Daniel Ray wrote:Hi Angela, you could do a post and beam and build the roof first. Being in such a rainy climate I think that might be smart. Plan as small as you can, and if you want it larger, plan on adding additions later. Tarps can get expensive, call billboard companies to see if you can get the old roadway billboard signs they take down. These are usually discarded to the landfill and make amazing waterproof tarps that you can get for free or a really low cost. Bales go up fast if you have access to strawbales, but protect them from the rain obviously. Earthbag is a lot of work for a single individual, my wife and I can fill about 50-60 bags in a single day working all day. Lots of work. Good luck
William Bronson wrote: Will your lot have access to the water?
Christopher Steen wrote:Depends on the length of the window of opportunity, construction skill and knowledge, endurance, helpers, laborers, budget, motivating drive, tools, resources, building codes, site issues, utilities, other jobs/commitments, size and complexity of the build, etc.
time is money (for most), and work ethic is probably the biggest factor in owner builder "success"
If it's just a time crunch, you could hire a few hard working college guys with young backs to knock out the bag work and exterior plaster base coat in 2-4 weeks (depending upon size/resources) while they are on summer break. Then use them as laborers for a week under the direction of a carpenter to slap on windows/does/roof/internal walls/etc.
Christopher Steen wrote:Ok. Don't want it too easy. If you do this, accept the challenge and don't let it overwhelm you. It can be doable if you hit it hard all day every day. Obviously, framing this with someone experienced will be way quicker and higher success rate. I've seen some projects fly and some drag on. But if you need to hit your deadline:
Find a helper. Some stuff needs two people to lift or position. Two people can bounce ideas. Two people can motivate each other to keep working after the hours drag on.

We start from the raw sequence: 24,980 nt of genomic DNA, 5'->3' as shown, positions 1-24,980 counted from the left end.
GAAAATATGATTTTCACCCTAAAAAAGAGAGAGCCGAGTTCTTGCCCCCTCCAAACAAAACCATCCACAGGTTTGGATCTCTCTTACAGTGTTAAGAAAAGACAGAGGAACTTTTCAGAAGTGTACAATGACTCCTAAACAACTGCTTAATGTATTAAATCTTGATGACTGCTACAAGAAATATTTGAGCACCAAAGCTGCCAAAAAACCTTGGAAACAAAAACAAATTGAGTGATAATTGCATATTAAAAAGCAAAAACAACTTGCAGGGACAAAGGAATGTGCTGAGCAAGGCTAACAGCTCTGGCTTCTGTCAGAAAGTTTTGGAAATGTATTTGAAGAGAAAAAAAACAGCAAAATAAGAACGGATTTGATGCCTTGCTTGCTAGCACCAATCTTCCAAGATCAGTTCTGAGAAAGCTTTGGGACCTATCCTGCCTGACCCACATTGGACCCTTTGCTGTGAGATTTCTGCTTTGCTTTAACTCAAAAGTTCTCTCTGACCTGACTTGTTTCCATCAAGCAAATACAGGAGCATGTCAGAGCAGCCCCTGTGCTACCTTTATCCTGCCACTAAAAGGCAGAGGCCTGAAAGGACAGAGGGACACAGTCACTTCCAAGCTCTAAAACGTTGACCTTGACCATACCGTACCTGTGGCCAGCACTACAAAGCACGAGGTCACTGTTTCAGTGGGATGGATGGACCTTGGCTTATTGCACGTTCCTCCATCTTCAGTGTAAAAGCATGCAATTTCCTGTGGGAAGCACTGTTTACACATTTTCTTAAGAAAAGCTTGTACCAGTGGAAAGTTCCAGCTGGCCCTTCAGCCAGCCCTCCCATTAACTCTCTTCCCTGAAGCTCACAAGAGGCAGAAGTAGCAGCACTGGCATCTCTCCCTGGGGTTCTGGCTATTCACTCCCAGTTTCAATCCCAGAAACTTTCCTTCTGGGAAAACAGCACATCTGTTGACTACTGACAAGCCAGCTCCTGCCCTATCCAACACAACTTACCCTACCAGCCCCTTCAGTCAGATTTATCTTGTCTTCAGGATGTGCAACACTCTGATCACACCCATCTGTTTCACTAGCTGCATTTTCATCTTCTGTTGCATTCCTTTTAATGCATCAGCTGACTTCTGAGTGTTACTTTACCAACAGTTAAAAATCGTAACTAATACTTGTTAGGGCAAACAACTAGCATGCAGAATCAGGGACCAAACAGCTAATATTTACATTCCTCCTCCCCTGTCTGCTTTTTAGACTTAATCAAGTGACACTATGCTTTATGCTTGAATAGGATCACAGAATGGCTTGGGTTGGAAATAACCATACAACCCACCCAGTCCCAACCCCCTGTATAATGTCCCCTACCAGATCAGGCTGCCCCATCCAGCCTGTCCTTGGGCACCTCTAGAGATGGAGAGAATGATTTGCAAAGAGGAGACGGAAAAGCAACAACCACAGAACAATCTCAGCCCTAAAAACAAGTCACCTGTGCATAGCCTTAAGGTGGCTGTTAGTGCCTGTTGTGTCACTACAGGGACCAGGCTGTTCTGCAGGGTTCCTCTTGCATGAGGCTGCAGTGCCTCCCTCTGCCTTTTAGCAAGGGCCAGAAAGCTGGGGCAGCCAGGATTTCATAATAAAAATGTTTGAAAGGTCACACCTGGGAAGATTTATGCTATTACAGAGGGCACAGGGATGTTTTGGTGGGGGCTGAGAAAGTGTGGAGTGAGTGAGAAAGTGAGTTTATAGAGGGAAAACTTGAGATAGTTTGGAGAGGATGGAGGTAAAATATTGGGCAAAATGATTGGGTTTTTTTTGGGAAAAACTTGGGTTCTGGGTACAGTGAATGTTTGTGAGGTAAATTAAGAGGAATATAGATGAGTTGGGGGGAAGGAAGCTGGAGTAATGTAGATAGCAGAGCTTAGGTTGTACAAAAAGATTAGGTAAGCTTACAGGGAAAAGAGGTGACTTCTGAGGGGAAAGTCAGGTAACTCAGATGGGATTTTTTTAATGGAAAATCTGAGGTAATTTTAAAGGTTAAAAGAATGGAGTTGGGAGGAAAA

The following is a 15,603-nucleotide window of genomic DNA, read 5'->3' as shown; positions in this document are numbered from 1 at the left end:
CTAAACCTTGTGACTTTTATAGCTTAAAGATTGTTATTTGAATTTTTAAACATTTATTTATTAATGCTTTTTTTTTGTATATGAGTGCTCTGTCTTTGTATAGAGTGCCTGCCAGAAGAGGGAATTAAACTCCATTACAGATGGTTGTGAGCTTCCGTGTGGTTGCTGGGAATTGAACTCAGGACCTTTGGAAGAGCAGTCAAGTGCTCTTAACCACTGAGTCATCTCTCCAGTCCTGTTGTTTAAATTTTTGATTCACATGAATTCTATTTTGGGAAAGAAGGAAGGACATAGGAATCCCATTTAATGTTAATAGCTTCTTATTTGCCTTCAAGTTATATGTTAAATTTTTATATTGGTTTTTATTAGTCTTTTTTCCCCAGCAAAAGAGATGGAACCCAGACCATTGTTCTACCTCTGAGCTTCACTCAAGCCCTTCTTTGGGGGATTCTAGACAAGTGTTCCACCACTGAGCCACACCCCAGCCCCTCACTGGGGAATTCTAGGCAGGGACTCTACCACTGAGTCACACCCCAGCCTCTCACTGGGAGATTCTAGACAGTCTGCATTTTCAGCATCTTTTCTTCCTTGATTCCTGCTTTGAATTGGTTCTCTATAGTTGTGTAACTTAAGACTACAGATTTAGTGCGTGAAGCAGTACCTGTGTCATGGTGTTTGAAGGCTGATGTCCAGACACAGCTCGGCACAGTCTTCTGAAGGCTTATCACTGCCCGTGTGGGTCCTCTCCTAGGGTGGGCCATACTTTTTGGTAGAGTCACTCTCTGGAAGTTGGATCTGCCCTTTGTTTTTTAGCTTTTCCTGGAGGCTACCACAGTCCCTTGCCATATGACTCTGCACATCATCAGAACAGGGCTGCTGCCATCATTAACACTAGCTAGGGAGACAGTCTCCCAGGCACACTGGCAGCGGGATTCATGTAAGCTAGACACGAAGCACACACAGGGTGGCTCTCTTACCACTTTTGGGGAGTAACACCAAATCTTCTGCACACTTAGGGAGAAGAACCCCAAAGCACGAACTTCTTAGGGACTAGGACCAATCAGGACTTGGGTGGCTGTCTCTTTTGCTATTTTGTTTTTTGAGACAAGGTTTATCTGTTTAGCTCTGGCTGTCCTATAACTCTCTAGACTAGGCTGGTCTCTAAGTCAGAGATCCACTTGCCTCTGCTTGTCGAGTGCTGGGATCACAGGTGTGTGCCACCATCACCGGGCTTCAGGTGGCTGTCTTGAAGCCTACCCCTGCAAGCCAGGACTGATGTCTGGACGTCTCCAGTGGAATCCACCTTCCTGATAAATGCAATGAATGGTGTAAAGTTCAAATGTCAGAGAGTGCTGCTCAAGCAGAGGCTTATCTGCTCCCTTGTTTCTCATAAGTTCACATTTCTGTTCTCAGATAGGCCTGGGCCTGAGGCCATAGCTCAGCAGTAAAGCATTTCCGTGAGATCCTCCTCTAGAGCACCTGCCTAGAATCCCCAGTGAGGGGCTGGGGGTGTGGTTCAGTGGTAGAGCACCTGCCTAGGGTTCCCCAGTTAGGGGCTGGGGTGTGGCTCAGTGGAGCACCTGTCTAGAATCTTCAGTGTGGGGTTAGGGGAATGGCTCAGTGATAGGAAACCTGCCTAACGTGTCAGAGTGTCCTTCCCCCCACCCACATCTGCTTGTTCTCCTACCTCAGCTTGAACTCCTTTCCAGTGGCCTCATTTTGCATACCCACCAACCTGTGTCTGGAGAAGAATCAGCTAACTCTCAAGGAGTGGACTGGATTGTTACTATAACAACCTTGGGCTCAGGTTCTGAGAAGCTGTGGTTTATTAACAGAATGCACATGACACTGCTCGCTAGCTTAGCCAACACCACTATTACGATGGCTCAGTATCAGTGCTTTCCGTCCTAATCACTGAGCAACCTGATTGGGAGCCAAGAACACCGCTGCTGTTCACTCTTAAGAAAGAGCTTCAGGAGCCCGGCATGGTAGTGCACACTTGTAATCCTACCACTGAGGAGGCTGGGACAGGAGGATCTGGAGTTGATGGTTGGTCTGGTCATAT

A square or octagon, with posts in the corner will probably be cheaper, quicker and easier for you to utilize the small space. This considers roof and floorplan usability.
With 8 weeks, no budget or utilities or construction background: I'd consider framing unless you get one badass helper or two average ones. I.e. Conventional framing, post and beam, or pole barn... That way you'll be ready for your son in time. A little 16x24 framed is quick and cheap, just saying. (And I'm an experienced earthbagger. I love the superior construction methods, but the best house is the one you can live in, not camping in, and doubley so if it's finished, even modestly.)
Tiffany Morris wrote:Hello. I don't think you could build the roof first, as you need to be able to tamp the bags all the way to the final layer. We had to build a temporary roof-like structure, so that we could work on the lower bag layers during a very rainy summer. We will be using the lumber for the actual roof (hope to finish this summer), and use the tarps to wrap the finished earthbag structure during the winter to keep off the suns rays (extremely important!). Basically, the lumber that was bought is not going to waste, and the tarps will always be useful for something. I'm just being honest when I expect it to take you more than one year to complete, unless you make it very small, or enlist some help. We have been working on ours for 3 years on weekends late Spring through early Fall (from last frost to first frost), with myself, my husband, and three teenagers. Ours measures about 17'x17' with a loft. We are building it on a steep slope, and have used a lot of rebar to stabilize the bags. So, you may have an easier time than us, if you have easy road access, a close water source, and a more level area to build. I can try to figure out how to post pictures to explain, if you are interested.